When I was in eighth grade, my friends and I went to the mall almost every weekend. There wasn't much else for a thirteen-year-old girl to do in Bristol, Tennessee, at least not in the early '80s.
We had a nice big Rite Aid in our mall, and it was a required stop on the teen mall train. There was a rack of magazines right inside the door, and each week a portion of my five-dollar allowance went towards one of those bubbly teen celebrity magazines, like Bop, Superteen, 16, Seventeen, etc. (I was a "Duranie", you see -- that's pop culture slang for "Duran Duran fanatic" -- and I couldn't miss a single issue of any of the aforementioned publications. Because Duran Duran was in all of them in those days. How else could I keep up with John's favorite colors [red and black] and Simon's nickname [Charlie] and Nick's favorite kind of weather [gray and rainy]?)
Boy, y'know, it's amazing. I could stretch a five-dollar bill from one end of the mall to the other in those days. I remember paying $1.25 to get into the movies. Then maybe $1.25 for the magazine. That still left half my money for hair styling products, a treat from Orange Julius, or a couple of 45 records.
Anyway, so one day my friend Charlene and I were walking through the Rite Aid, and suddenly a rack of mascara packets fell on top of me. It was one of those spinning racks, and some genius had placed it perilously high atop a tall display case. Bubble packets of pink-and-green mascara tubes on cardboard backs rained down on my head as the rack tipped over. A Rite Aid sales associate rushed over to put the rack upright and slide the packages back on their skinny aluminum display rods. Charlene bought herself a flatulent can of fluffy hair mousse. We went back to my house and played with our hair.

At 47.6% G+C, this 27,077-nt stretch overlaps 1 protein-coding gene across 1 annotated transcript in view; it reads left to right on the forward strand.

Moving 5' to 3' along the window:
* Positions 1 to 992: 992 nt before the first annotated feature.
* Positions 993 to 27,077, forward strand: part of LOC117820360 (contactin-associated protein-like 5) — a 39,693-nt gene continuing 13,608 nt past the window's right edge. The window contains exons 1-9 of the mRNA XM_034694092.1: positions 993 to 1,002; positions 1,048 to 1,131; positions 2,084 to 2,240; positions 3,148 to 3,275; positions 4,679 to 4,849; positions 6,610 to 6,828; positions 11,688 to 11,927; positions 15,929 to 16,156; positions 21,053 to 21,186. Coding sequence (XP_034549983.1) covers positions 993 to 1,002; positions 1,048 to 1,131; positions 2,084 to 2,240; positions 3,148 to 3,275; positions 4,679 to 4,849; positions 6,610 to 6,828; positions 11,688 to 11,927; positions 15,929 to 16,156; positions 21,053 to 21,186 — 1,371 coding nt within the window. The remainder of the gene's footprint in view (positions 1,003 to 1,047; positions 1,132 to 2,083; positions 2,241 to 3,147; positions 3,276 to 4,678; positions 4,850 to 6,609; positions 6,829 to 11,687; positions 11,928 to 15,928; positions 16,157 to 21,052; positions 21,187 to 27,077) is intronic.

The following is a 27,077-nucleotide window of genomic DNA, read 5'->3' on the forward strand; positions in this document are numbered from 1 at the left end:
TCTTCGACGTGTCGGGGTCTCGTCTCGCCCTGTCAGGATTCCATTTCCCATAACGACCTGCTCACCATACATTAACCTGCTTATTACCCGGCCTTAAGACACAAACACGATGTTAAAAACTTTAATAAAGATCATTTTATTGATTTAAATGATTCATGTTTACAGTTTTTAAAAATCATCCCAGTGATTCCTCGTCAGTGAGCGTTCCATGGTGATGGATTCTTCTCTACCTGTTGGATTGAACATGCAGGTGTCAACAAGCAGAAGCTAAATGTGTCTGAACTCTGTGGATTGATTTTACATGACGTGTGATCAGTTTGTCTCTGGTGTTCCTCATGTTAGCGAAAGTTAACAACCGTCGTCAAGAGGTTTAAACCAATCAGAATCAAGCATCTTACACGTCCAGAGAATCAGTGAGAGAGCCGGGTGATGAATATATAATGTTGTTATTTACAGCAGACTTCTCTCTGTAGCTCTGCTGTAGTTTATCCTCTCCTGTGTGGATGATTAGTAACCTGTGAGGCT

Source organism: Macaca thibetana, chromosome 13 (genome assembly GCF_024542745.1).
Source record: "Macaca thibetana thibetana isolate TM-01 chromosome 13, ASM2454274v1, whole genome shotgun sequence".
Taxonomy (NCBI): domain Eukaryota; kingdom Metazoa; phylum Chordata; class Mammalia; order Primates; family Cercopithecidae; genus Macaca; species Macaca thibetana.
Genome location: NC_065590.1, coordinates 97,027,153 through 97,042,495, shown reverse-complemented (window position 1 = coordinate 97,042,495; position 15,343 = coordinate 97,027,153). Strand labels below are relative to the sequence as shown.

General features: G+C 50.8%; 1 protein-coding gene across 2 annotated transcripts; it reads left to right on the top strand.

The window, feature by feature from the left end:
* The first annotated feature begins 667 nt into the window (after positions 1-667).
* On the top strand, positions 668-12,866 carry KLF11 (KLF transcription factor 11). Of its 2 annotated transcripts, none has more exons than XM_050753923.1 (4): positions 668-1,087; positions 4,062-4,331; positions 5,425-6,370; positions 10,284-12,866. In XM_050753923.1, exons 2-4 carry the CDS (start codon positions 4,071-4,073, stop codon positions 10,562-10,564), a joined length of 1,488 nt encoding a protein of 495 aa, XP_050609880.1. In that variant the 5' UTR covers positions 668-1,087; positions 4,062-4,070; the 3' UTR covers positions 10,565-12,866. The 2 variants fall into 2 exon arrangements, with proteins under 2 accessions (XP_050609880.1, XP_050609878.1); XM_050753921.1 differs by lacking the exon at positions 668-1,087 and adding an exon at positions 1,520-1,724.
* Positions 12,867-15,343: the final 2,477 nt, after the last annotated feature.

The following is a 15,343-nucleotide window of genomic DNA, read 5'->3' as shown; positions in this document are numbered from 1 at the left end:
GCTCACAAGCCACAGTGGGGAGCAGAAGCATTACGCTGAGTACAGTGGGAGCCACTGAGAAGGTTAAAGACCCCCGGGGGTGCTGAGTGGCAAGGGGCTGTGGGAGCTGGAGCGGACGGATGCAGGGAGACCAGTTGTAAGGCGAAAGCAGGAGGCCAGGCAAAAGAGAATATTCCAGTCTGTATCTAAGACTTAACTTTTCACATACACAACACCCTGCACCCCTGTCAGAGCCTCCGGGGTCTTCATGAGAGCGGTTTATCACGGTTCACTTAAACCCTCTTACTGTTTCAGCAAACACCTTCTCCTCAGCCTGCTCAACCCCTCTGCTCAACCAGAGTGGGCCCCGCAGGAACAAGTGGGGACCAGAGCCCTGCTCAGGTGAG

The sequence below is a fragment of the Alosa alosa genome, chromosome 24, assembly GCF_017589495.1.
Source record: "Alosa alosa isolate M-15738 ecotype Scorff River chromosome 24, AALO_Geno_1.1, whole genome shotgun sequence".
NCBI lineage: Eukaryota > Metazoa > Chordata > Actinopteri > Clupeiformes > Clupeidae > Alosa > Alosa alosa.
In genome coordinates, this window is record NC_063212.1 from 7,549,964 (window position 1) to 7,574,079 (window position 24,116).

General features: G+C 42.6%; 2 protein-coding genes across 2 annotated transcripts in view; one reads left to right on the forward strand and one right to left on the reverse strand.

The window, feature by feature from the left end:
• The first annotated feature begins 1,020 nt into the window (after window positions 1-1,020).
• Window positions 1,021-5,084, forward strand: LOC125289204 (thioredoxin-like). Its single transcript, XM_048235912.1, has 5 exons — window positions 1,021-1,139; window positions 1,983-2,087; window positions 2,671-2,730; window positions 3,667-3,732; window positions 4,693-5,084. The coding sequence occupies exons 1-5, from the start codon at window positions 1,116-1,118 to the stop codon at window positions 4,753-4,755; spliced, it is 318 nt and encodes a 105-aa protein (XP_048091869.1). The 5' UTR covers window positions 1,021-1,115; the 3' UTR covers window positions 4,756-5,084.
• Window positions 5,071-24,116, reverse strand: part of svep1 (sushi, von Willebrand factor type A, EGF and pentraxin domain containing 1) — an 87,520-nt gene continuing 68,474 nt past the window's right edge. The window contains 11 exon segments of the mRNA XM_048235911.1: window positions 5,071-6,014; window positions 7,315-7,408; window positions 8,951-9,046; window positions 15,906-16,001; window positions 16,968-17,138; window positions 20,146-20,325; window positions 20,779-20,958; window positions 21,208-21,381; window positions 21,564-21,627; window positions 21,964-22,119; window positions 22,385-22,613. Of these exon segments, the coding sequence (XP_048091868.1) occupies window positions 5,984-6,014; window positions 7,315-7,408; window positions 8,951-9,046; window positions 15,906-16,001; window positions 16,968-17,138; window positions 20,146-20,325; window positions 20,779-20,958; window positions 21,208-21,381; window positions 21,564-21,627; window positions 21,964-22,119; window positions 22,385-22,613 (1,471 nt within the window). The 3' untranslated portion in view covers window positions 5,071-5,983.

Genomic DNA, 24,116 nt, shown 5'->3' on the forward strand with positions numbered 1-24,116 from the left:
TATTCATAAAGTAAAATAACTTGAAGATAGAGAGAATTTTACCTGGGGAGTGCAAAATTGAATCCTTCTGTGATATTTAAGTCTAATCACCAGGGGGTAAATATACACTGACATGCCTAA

As I was about to remove my white blazer with the big patch pockets (almost identical to the one Duran Duran's John Taylor wore in their famous all-white photo session), I noticed one of the pockets was weightier than it should have been. I put my hand in, and pulled out a brand new package of mascara.
"Oh my god!" I shreiked. "Charlene, look! This must've fallen into my pocket when that rack fell over!"
"Woo-hoo!" she cheered. "Free mascara for you!"
But I was horrified. I held it tentatively in my hand, out away from my body, like it was a gun.
"I can't believe I walked out of Rite Aid with this in my pocket. What if somebody had stopped me! They could've arrested me for shoplifting! And I didn't even notice it was there!"
As odd as it may sound, I felt something akin to survivor's guilt. Or like a woman who'd murdered for the joy of it and who remained twenty years unsuspected and unpunished.
I couldn't even bring myself to use the thing.
"Here, take this," I said to Charlene. "You use it. Take it home with you."
As if by keeping it I'd be cursing myself to a peculiar sort of transparency that only the employees of Rite Aid could detect. I'd innocently step inside the doorway for a look at the latest Bop and a girl in the signature blue apron would point and scream,
"Thief! Mascara thief! I see it written on her brain!"